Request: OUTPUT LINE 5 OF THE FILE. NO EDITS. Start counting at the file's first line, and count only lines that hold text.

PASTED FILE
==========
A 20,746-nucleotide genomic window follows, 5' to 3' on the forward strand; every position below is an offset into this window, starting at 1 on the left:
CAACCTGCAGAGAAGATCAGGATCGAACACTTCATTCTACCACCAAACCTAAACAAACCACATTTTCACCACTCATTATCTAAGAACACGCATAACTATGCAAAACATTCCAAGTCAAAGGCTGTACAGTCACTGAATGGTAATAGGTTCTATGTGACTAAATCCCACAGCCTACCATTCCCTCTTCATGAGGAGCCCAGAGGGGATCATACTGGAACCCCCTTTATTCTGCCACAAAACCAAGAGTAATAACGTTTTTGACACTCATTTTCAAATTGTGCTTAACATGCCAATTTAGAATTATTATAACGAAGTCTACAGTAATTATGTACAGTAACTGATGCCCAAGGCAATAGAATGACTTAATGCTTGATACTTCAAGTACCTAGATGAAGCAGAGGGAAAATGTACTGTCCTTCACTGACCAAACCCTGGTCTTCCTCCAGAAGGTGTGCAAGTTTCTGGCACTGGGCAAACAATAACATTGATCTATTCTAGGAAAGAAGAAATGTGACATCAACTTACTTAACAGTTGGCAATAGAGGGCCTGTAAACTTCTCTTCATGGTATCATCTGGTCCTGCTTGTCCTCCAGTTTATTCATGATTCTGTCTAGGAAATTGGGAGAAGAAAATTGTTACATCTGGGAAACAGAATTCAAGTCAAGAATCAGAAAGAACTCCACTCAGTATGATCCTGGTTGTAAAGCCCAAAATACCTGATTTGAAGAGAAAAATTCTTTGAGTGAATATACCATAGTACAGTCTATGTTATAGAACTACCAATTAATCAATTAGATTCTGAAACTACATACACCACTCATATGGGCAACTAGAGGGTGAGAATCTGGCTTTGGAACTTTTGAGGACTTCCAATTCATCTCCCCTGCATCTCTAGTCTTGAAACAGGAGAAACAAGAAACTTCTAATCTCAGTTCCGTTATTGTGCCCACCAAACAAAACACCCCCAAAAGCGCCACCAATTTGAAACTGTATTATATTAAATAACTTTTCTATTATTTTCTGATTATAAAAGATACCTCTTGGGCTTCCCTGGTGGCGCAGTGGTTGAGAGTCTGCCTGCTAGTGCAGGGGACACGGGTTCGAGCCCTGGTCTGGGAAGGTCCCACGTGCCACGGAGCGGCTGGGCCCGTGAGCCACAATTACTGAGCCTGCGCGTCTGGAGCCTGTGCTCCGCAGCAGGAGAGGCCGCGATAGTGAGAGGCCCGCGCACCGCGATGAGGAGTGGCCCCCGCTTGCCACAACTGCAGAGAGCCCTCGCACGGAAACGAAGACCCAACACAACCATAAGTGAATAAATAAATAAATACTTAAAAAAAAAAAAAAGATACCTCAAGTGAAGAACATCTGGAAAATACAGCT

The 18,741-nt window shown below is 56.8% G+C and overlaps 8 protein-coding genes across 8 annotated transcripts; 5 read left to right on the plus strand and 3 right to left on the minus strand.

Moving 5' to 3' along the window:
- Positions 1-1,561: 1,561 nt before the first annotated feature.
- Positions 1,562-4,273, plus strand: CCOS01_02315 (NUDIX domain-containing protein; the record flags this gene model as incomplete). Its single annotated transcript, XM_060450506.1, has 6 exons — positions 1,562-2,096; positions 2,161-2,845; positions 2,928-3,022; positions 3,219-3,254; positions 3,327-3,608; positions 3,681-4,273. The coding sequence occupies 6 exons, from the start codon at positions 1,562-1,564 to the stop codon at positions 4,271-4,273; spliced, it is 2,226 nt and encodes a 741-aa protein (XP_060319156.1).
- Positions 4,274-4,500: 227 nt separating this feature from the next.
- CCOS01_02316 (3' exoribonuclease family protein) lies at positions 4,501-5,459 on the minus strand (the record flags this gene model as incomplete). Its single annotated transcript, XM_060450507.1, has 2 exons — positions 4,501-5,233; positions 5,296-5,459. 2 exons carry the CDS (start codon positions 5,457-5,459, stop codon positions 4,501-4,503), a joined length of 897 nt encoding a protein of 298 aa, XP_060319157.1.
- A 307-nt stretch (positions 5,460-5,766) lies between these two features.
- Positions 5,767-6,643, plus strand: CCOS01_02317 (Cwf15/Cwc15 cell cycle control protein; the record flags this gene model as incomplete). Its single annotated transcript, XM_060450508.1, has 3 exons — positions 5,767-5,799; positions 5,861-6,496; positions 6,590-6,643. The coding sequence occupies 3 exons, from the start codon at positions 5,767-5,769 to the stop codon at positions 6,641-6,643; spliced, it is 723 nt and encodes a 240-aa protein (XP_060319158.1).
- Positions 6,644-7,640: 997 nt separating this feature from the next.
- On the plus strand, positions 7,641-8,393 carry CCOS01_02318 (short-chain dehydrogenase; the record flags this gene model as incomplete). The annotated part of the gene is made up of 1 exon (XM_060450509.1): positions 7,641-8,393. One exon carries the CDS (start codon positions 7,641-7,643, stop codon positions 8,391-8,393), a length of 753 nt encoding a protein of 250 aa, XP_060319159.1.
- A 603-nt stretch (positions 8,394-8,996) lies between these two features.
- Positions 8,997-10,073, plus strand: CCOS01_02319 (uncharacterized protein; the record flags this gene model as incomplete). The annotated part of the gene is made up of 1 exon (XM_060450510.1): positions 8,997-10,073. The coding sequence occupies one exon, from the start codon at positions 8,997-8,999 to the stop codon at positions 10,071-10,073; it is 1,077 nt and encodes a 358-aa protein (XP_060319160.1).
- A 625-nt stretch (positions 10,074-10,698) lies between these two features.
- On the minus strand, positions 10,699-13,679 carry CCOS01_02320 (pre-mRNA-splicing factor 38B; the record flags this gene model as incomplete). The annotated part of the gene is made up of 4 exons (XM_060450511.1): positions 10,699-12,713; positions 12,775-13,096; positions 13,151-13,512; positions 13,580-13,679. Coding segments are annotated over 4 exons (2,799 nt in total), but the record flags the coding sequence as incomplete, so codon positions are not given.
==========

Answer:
- Positions 1-1,561: 1,561 nt before the first annotated feature.